Too much stress can easily cause time-loss injuries, injuries that require you to take time off from
your exercise program to recover. Taking time off means you have to start over where you left off,
or more likely, at a lower level than when you were injured. To prevent overuse and stress injuries,
work at your own pace. Don't try to get in shape quickly by doing 200 sit-ups on your first day.
Start with a comfortable number of each exercise.

To determine a good number of repetitions, work through as many repetitions as you can until you
feel minor discomfort in your muscles. Do a few more repetitions and stop there. Stay with this
number until you can complete it without difficulty and then add a few more repetitions. The last ten
to twenty percent of the repetitions should always be fairly difficult to complete.

Example: If you can do thirty sit-ups comfortably, set thirty-five as your starting point. After a few
sessions, thirty five will become comfortable and you can add more repetitions. As you get into
higher repetitions, you may begin to advance more slowly than you did at first. This is normal. Stay
at your current number of repetitions as long as you need to.

A gradual increase in work load will allow to reap maximum benefits with minimal injuries.

Correct way of exercising:


Execute exercises exactly as you learn them. Cheating on an exercise to squeeze out a few extra
repetitions will do more harm than good in the long run. Failing to flex your arms fully during
push-ups may allow you to do ten more than usual, but it will have less effect on your arm strength
than push-ups done correctly. If you can only do five push-ups correctly, then do just five. If you
really stick to the correct form and are consistent, five will turn into ten and ten into twenty and so
on. Each exercise is designed to work specific muscles and produce specific benefits. Make an
effort to understand what these benefits are and stick to the correct way of performing each
movement.

Proper frequency:

For best results, do strengthening exercises two to three times a week. Strength training causes
minor tears in your muscle fibers that need about forty-eight hours to heal fully. During this
recovery period your muscles become stronger and thicker creating the increases in size and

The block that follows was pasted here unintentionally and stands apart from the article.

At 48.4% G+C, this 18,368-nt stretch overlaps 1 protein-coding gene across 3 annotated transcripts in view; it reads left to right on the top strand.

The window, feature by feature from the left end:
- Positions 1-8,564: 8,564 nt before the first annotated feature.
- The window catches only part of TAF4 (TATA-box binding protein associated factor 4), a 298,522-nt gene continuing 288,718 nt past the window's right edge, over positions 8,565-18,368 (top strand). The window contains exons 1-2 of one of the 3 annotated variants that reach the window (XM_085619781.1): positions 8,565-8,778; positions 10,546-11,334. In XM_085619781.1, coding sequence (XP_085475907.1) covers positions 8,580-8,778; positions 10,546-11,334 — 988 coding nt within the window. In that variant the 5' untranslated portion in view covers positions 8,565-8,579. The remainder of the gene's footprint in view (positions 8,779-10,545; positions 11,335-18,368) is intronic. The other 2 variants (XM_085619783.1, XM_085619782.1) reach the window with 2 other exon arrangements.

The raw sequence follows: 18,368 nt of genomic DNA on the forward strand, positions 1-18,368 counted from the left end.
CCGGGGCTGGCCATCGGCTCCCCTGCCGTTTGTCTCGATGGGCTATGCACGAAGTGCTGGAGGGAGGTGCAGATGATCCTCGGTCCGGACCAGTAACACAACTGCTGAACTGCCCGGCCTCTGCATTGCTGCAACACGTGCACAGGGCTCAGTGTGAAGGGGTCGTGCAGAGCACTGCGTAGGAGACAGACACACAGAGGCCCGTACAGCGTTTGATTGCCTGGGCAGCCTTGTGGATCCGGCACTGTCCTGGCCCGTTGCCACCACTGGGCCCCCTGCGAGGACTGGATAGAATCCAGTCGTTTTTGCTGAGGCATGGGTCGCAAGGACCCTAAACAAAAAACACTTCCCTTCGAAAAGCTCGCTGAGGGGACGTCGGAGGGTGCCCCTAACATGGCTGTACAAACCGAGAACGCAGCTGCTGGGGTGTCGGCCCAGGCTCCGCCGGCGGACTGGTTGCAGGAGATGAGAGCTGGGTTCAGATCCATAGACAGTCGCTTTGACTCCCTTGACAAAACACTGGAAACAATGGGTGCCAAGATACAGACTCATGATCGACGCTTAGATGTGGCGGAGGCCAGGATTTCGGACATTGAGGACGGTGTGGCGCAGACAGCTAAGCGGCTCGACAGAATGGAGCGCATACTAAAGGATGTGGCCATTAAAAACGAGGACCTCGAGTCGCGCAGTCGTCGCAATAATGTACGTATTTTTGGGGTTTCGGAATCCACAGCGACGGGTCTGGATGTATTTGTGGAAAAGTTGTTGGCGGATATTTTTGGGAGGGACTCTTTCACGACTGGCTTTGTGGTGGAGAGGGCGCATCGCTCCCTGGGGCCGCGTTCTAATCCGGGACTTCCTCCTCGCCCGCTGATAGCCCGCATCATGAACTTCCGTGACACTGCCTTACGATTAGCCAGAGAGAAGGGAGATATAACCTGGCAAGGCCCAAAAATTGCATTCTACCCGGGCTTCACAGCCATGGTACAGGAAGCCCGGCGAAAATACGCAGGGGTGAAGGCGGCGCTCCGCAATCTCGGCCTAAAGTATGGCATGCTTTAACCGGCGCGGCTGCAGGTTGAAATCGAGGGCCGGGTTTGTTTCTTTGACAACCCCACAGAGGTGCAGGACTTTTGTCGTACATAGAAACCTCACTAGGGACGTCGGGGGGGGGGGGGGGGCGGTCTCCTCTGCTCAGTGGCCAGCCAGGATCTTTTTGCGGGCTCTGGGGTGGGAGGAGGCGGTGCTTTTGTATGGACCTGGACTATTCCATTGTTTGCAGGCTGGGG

strength that you are training so hard to achieve. If you interrupt the recovery period, you hinder
the efforts of your body to produce the results you want.



DESIGNING YOUR WORKOUT


In designing your workout, whether for strength training or other progressive exercise, there are
seven basic guidelines to follow:

1. Warm-up - Always spend at least fifteen minutes engaging in an aerobic activity that will
stimulate the large muscle groups of your body. Good examples are jogging, biking (road or
stationary), and jumping rope. The goal of your warm-up activity is to break a light sweat and
prepare your body for more strenuous work.

2. Load - The load is the amount of weight your body must bear during the exercise. It can be
increased by using weights or by altering the position of your body during the exercises. In weight
training, a load of sixty to eighty percent of your maximum liftable weight is enough to produce
gains in strength.

3. Sets - Sets are groups of exercises with a brief rest between. If you are going to do one hundred
push-ups during your workout, break them into four sets of twenty-five each. By resting between
sets, you can increase the intensity of each set of exercises.

4. Repetitions - A repetition is the completion of a single exercise. When deciding how many
repetitions to include for each exercise, use the guidelines described in the "Proper amount of
stress" section.

5. Progression - Progression means increasing the amount of the load as well as the number of
sets and repetitions to produce an increased challenge and steady gains in strength. Your workout
should always offer you a challenge.

6. Breath control - Breath control is a familiar practice for martial artists and should be easily